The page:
The thing that both Shirky & Lanier assume though is that people actually want to contribute – the reality is that often they don’t. We talk about Twitter and PLN’s and all the wonderful sharing, but we are caught up in this concept of the ‘hive mind’ or ‘echo chamber.’ We only need to look at the #commentsforkids and all the coercion that people engage in to artificially produce an audience for students.  

From my own experience I would even go as far as suggesting that the idea of cognitive surplus may be nothing more than an idealistic, utopian fantasy – at best a moot point that relies on intrinsic motivators for participation.

For instance, my Games in Education wiki – 187 members and only one has made a contribution. This is ok because I really only use this space to collect interesting research and information about games and GBL – it’s a public/personal space for me as opposed to being a space for collective knowledge construction (which is how a wiki is supposed to operate). This lack of interaction isn’t restricted to this wiki however – being a moderator of various online communities of both adults and children, with memberships ranging from 3500 to 200, some people actively participate more than others. Researcher Jakob Nielsen calls this “Participation Inequality“.

In summary Nielson states that:

90% of users are “lurkers”. These people tend to read or observe, but don’t actively contribute.

9% of users contribute from time to time.

1% of users participate a lot and account for most contributions

Lanier got me thinking about the motivations of people and in particular the study of Game Theory and how this can be applied to the situation.

Game theory is the study of mathematical models of conflict and cooperation between intelligent rational decision-makers. One of the first known uses of Game Theory was to describe and model how human populations behave. By finding the equilibria of games, you can predict how actual human populations will behave when confronted with situations analogous to the game being studied.  (A famous example of the application of Game Theory is the Prisoner’s Dilemma)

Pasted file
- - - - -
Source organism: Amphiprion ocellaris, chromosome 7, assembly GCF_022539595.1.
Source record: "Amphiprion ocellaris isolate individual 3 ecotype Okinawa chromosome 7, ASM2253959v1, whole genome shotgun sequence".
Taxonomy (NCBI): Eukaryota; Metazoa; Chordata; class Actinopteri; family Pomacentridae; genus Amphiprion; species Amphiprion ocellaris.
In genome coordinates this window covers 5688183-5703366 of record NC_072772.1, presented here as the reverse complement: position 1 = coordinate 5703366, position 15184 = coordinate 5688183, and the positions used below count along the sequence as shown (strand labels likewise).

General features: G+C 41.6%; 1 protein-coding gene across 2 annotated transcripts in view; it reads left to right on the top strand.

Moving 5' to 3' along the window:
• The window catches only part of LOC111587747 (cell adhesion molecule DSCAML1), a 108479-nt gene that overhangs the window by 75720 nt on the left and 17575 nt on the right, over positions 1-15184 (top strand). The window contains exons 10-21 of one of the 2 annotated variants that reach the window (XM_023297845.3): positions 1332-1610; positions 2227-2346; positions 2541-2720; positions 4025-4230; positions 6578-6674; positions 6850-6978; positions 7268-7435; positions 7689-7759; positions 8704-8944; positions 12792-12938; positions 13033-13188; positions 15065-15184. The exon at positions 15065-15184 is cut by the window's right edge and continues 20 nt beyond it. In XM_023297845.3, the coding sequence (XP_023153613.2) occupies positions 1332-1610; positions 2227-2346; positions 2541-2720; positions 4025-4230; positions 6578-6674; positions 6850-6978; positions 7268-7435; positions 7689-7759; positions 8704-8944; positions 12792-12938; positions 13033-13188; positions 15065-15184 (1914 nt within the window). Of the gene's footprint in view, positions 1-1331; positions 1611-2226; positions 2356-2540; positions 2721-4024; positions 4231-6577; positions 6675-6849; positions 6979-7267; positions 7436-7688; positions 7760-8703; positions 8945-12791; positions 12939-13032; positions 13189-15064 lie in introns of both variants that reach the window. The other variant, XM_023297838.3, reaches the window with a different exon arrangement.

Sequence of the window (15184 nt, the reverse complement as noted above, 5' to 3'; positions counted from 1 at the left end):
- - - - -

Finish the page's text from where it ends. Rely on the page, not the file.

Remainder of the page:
In game theory, Nash equilibrium (named after John Nash – think A Beautiful Mind with Russel Crowe) is a solution concept of a game involving two or more players, in which each player is assumed to know the equilibrium strategies of the other players, and no player has anything to gain by changing only his own strategy. Overall, an individual can receive no incremental benefit from changing actions, assuming other players remain constant in their strategies. So for a Nash Equilibrium to exist in the game of Collective Knowledge Construction, assuming that the optimum strategy is knowledge building and sharing, no players would change their strategy, despite knowing the actions of their opponents. And this doesn’t play out to be true. As long as we have corporate interests, consultants, publishing companies and old mindsets a Nash equilbria can never be reached. But this use may be slightly incorrect because we assume player participation.

Lanier states,

“Numerical popularity doesn’t correlate with intensity of connection in the cloud”

This book challenges many fundamental assumptions those of us caught up in the hype of web 2.0 make. Regardless of whether you take the time to read Lanier, and whether you agree/disagree with his thoughts, I think this is what we should be looking for: Intensity of Connection – Holding the quality of connections higher than the quantity of connections.

Watch Jaron Lanier’s talk at LWF in January – Learning Through Experience & Play.